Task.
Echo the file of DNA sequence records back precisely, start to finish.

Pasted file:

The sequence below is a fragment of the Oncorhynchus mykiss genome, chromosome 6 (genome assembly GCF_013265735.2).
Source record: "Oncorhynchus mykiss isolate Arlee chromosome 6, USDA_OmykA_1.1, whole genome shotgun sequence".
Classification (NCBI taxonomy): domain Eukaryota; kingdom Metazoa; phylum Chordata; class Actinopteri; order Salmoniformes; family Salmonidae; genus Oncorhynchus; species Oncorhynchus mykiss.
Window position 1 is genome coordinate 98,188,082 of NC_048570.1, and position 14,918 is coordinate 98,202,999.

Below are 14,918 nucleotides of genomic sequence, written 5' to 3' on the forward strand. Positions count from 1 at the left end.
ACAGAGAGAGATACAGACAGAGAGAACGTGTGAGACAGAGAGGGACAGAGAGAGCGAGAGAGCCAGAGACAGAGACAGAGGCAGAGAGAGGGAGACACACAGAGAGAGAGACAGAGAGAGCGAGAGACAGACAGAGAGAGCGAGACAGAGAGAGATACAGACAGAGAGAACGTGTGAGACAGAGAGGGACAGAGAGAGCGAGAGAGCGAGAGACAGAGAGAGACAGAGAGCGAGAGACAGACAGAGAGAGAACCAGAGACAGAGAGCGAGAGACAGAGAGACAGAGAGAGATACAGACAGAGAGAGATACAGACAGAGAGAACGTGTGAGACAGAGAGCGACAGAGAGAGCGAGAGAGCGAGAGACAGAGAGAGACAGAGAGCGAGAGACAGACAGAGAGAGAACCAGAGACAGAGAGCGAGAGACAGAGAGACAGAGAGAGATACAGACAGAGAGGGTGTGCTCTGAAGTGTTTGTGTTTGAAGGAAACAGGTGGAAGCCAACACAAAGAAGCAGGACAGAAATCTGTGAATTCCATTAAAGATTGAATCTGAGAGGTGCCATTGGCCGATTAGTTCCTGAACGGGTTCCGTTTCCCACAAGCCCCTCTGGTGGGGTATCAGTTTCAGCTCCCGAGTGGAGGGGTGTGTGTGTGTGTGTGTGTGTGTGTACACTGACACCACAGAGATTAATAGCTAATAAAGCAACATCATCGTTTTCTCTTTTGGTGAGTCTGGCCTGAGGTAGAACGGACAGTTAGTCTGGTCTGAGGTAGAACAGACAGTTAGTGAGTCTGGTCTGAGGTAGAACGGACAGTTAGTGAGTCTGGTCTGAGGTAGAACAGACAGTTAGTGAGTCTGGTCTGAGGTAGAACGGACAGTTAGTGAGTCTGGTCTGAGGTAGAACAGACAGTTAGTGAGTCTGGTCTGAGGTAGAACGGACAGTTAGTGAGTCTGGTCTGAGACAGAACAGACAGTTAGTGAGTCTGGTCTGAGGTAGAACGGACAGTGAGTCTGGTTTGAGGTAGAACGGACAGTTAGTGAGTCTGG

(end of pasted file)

The sequence below is a fragment of the Oncorhynchus mykiss genome, chromosome 6 (genome assembly GCF_013265735.2).
Source record: "Oncorhynchus mykiss isolate Arlee chromosome 6, USDA_OmykA_1.1, whole genome shotgun sequence".
Classification (NCBI taxonomy): domain Eukaryota; kingdom Metazoa; phylum Chordata; class Actinopteri; order Salmoniformes; family Salmonidae; genus Oncorhynchus; species Oncorhynchus mykiss.
Window position 1 is genome coordinate 98,188,082 of NC_048570.1, and position 14,918 is coordinate 98,202,999.

Below are 14,918 nucleotides of genomic sequence, written 5' to 3' on the forward strand. Positions count from 1 at the left end.
ACAGAGAGAGATACAGACAGAGAGAACGTGTGAGACAGAGAGGGACAGAGAGAGCGAGAGAGCCAGAGACAGAGACAGAGGCAGAGAGAGGGAGACACACAGAGAGAGAGACAGAGAGAGCGAGAGACAGACAGAGAGAGCGAGACAGAGAGAGATACAGACAGAGAGAACGTGTGAGACAGAGAGGGACAGAGAGAGCGAGAGAGCGAGAGACAGAGAGAGACAGAGAGCGAGAGACAGACAGAGAGAGAACCAGAGACAGAGAGCGAGAGACAGAGAGACAGAGAGAGATACAGACAGAGAGAGATACAGACAGAGAGAACGTGTGAGACAGAGAGCGACAGAGAGAGCGAGAGAGCGAGAGACAGAGAGAGACAGAGAGCGAGAGACAGACAGAGAGAGAACCAGAGACAGAGAGCGAGAGACAGAGAGACAGAGAGAGATACAGACAGAGAGGGTGTGCTCTGAAGTGTTTGTGTTTGAAGGAAACAGGTGGAAGCCAACACAAAGAAGCAGGACAGAAATCTGTGAATTCCATTAAAGATTGAATCTGAGAGGTGCCATTGGCCGATTAGTTCCTGAACGGGTTCCGTTTCCCACAAGCCCCTCTGGTGGGGTATCAGTTTCAGCTCCCGAGTGGAGGGGTGTGTGTGTGTGTGTGTGTGTGTGTACACTGACACCACAGAGATTAATAGCTAATAAAGCAACATCATCGTTTTCTCTTTTGGTGAGTCTGGCCTGAGGTAGAACGGACAGTTAGTCTGGTCTGAGGTAGAACAGACAGTTAGTGAGTCTGGTCTGAGGTAGAACGGACAGTTAGTGAGTCTGGTCTGAGGTAGAACAGACAGTTAGTGAGTCTGGTCTGAGGTAGAACGGACAGTTAGTGAGTCTGGTCTGAGGTAGAACAGACAGTTAGTGAGTCTGGTCTGAGGTAGAACGGACAGTTAGTGAGTCTGGTCTGAGACAGAACAGACAGTTAGTGAGTCTGGTCTGAGGTAGAACGGACAGTGAGTCTGGTTTGAGGTAGAACGGACAGTTAGTGAGTCTGG